beaver slide

The path made by beaver lurching between home waters and the trees they skin for food is called a beaver slide. When cross-country travelers slog through willow thickets or alder bogs, they may find a few steps of easy going at this slick open run where beaver have pulled their woody plunder toward the pond. Before the settlement era in the West, fur trappers followed the beaver sign of dams, whittled trees, and beaver-slide boulevards through the tangle as deep into the mountains as those plush webfoots pioneered. After settlement, western ranchers invented a tall comb of pine poles, a ramp up which they slid loose hay, which then fell to form a haystack. They called this implement, big as a house, a beaver slide. We also use the phrase beaver slide to name ridges, cliffs, and basins throughout the West when they have the scooped-out look of the beaver’s work. One Beaver Slide is a basin in Montana’s Big Horn County, another a cliff near Meeteetse, Wyoming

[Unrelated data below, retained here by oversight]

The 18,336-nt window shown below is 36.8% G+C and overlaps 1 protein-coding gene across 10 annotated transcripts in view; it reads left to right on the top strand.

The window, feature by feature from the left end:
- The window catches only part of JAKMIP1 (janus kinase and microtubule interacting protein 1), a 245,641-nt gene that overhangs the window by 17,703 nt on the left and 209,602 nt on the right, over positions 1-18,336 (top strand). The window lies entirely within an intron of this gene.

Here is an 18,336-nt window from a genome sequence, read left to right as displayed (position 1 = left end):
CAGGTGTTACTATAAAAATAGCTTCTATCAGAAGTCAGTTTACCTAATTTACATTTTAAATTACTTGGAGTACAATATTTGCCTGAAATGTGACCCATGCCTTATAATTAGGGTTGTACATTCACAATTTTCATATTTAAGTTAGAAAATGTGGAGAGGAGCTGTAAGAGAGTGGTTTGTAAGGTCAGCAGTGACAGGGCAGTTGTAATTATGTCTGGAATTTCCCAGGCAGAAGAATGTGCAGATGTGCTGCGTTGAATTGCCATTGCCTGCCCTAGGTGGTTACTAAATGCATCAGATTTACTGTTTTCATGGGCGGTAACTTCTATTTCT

Kim Stafford